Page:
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comment_post_ID); ?> I am a senior citizen who has lived in many areas of the US, the farthest south being Virginia DC area. There are several church plants in the area--some failed, some doing well. One of the sadist failures was a plant in NW Washington near a large Presbyterian Church (I had been an elder in the church, so I knew the area) where changes in church doctrine was driving many away from the PCUSA churches. There were many mature Christians who lived in the area who were very willing to participate and give generously to the church. Its failure was a loss. The pastor and his wife lived in a VA suburb, wanted something that would appeal to their tastes, which included "praise music". There was a professional piano teacher and several people who had sung in choirs in the area. Their suggestions were completely ignored. Forget that there was joyous participation in singing hymns and silence by many for the praise music. The experienced church leaders that were attending were expected to seek the wisdom of the pastor who did not live in the area rather than have any role in leadership. There is another church plant in Northern Virginia that seems to be going the same way. My take: the pastors should get past their high-school and college days culture and get to know and appreciate the people of the community. Do not try to reproduce Intervarsity or Campus Crusade. Hymns are not a sin and "uneducated" (never graduated from college) should not be ignored as uninformed or stupid. People who have served in and/or live in the area are needed in leadership and not just to serve coffee and give. We all need to pray together and serve God in the community in which there is to be a plant. Glenna Hendricks
— Glenna Hendricks
comment_post_ID); ?> I like it Mac and do agree with your opinions on the matter. Thanks much
— winston
comment_post_ID); ?> In this era, we have the opportunity of professional church staff today who utilize their gifting to shape the image and atmosphere of the church organization. But the 100% real impact on the church visitors is genuine evidence of changed lives by the gospel and the active growing discipleship (just as it was in the first century church). One demonstration is financially rich believers ministering equally together with poor believers (how odd, and incredibly miraculous; all humble and bow at the foot of the cross.). It is the awesome contrast of church members vocations, race, gender, age, maturity, gifting, humility that demonstrates to visitors "there is a Spirit in the place". That first-time guest list of 10 are "physical excuses", not spiritual excuses. Those don't tell the story. The condition of facilities and publicly greeting people have zero to do with it. The power of God in and through believers lives dedicated to impact other people with their relationship bridge-building of acceptance of the lost around them. Empowered believers are infectious, loving, helpful, giving, self-less, dynamic, compelling, bold, Christ-filled. As I have been in many church settings domestically and internationally, the facilities can be poor, and yet the fellowship can still be rich. We need to operate with first church humility. People come to Christ on His terms, not on our human abilities of hospitality. A huge catastrophe in a community, disaster relief brings lots of people into churches – many come to the church in those terrible conditions no matter the physical condition of the local church. Off the condition of facility, and onto the condition of God's people (living stones).... and everything else will grow.... and the other physical issues will be corrected by the staff.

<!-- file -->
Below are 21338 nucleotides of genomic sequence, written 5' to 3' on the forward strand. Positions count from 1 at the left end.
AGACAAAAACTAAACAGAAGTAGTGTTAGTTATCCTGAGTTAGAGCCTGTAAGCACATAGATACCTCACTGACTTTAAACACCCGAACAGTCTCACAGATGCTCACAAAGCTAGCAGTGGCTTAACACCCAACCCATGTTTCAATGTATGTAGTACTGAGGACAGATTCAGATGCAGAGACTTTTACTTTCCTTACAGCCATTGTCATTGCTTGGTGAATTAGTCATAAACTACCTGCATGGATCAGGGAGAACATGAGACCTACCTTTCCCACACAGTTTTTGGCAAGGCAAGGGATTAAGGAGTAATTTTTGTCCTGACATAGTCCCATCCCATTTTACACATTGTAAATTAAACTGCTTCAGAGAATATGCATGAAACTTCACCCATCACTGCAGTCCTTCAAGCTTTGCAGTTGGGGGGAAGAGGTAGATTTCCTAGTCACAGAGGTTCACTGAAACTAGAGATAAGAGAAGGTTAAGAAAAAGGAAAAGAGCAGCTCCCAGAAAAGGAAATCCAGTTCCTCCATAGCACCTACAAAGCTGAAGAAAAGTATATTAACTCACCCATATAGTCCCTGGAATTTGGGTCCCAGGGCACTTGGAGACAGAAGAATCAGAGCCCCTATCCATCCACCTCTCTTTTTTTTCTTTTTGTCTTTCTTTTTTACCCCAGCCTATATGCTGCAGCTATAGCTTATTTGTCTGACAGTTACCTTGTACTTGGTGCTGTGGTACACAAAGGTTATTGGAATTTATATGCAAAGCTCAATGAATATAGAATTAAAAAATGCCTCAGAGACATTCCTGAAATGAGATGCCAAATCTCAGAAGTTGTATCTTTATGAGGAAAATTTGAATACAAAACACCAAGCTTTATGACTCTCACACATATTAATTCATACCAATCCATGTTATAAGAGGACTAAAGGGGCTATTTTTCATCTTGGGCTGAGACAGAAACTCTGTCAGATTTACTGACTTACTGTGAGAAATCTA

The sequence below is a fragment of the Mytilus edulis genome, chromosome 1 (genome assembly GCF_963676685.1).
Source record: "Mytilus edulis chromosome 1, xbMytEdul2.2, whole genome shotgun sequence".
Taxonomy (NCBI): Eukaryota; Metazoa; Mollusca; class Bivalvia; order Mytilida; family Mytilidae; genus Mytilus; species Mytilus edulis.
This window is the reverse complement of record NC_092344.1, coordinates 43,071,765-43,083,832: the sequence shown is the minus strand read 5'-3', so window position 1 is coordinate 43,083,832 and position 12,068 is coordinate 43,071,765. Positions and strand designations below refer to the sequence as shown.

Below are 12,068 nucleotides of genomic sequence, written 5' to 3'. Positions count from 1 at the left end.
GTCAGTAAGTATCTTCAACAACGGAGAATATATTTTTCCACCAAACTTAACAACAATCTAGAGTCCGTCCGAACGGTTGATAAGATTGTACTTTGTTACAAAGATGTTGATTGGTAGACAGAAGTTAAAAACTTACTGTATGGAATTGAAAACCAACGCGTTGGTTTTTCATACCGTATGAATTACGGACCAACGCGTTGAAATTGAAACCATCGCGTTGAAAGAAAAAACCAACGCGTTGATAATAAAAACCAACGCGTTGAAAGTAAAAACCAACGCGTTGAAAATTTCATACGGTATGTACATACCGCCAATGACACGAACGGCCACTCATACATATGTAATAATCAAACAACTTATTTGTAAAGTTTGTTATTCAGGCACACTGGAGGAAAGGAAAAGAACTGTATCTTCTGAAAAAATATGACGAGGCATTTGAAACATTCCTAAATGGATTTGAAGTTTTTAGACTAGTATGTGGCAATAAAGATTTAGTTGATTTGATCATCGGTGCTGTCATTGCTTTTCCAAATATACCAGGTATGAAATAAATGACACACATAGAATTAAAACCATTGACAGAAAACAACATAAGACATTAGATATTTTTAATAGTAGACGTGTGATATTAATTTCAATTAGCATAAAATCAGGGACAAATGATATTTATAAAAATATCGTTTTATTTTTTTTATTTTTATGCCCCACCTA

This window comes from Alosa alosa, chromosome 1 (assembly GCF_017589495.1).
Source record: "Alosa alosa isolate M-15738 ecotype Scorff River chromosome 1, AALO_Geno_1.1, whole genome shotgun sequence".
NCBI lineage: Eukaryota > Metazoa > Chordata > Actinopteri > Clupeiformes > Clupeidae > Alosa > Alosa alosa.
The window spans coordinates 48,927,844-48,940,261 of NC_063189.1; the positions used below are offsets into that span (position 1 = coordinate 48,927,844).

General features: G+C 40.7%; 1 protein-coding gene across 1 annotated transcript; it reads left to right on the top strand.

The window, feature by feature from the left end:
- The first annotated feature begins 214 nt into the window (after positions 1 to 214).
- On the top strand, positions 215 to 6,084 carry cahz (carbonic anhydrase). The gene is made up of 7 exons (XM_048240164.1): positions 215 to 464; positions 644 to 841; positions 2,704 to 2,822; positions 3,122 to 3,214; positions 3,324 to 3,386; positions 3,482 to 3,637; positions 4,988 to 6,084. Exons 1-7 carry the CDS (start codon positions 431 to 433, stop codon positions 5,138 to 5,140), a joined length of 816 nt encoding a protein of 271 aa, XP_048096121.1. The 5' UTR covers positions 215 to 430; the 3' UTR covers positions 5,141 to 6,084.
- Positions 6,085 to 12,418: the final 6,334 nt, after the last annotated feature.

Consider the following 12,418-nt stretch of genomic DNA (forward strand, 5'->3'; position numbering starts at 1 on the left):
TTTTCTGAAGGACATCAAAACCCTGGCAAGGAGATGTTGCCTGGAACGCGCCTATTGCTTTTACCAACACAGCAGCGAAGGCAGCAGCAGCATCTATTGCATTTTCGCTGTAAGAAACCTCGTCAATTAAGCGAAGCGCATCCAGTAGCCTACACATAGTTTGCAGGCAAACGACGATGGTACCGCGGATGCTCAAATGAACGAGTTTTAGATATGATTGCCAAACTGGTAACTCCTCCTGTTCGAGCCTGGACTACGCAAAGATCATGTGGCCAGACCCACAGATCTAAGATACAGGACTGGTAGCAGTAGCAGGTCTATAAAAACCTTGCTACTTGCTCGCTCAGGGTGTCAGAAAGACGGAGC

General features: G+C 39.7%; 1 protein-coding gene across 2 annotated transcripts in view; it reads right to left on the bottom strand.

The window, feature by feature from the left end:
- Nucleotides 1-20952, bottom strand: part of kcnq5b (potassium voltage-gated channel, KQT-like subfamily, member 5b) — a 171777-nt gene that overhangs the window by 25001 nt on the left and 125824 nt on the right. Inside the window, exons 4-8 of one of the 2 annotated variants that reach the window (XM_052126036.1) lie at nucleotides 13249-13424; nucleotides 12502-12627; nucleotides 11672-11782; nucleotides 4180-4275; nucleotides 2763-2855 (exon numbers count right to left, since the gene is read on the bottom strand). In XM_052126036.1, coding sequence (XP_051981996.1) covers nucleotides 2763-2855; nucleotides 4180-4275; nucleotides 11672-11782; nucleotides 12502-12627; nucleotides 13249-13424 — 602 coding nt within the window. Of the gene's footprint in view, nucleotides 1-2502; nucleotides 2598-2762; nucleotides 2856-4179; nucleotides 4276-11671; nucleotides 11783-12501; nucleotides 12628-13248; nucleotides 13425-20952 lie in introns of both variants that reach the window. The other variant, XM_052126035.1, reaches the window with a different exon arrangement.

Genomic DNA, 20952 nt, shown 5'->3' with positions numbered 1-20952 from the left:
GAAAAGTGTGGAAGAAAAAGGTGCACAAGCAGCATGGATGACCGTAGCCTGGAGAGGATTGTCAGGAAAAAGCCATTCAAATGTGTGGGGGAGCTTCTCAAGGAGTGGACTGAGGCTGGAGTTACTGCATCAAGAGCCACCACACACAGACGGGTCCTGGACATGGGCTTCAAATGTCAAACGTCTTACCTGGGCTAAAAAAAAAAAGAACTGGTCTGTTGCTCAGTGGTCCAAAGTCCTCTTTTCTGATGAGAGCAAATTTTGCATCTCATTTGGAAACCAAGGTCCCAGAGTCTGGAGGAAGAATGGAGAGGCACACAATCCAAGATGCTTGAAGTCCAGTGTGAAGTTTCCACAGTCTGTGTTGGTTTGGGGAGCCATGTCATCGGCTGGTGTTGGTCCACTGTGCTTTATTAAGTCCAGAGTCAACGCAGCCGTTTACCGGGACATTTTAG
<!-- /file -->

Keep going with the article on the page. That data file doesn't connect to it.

— Russ Wright